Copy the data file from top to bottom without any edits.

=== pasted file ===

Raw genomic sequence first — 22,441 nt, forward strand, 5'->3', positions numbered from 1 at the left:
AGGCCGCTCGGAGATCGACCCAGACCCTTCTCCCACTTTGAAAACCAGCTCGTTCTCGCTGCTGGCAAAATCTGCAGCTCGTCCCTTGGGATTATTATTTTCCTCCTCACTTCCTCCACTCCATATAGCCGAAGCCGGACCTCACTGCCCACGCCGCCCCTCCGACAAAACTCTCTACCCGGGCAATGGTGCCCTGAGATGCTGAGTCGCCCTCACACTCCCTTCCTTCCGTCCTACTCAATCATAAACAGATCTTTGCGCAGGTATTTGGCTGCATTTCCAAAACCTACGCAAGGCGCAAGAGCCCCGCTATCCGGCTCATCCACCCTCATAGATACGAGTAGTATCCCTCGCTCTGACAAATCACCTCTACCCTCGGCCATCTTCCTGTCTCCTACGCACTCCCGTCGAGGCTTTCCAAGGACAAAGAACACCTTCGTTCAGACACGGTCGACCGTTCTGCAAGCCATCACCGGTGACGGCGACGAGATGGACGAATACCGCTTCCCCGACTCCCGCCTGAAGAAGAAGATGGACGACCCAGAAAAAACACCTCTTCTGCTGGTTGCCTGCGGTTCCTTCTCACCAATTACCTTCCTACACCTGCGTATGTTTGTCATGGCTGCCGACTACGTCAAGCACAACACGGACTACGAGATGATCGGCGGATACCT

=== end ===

Raw genomic sequence first — 22,441 nt, forward strand, 5'->3', positions numbered from 1 at the left:
AGGCCGCTCGGAGATCGACCCAGACCCTTCTCCCACTTTGAAAACCAGCTCGTTCTCGCTGCTGGCAAAATCTGCAGCTCGTCCCTTGGGATTATTATTTTCCTCCTCACTTCCTCCACTCCATATAGCCGAAGCCGGACCTCACTGCCCACGCCGCCCCTCCGACAAAACTCTCTACCCGGGCAATGGTGCCCTGAGATGCTGAGTCGCCCTCACACTCCCTTCCTTCCGTCCTACTCAATCATAAACAGATCTTTGCGCAGGTATTTGGCTGCATTTCCAAAACCTACGCAAGGCGCAAGAGCCCCGCTATCCGGCTCATCCACCCTCATAGATACGAGTAGTATCCCTCGCTCTGACAAATCACCTCTACCCTCGGCCATCTTCCTGTCTCCTACGCACTCCCGTCGAGGCTTTCCAAGGACAAAGAACACCTTCGTTCAGACACGGTCGACCGTTCTGCAAGCCATCACCGGTGACGGCGACGAGATGGACGAATACCGCTTCCCCGACTCCCGCCTGAAGAAGAAGATGGACGACCCAGAAAAAACACCTCTTCTGCTGGTTGCCTGCGGTTCCTTCTCACCAATTACCTTCCTACACCTGCGTATGTTTGTCATGGCTGCCGACTACGTCAAGCACAACACGGACTACGAGATGATCGGCGGATACCT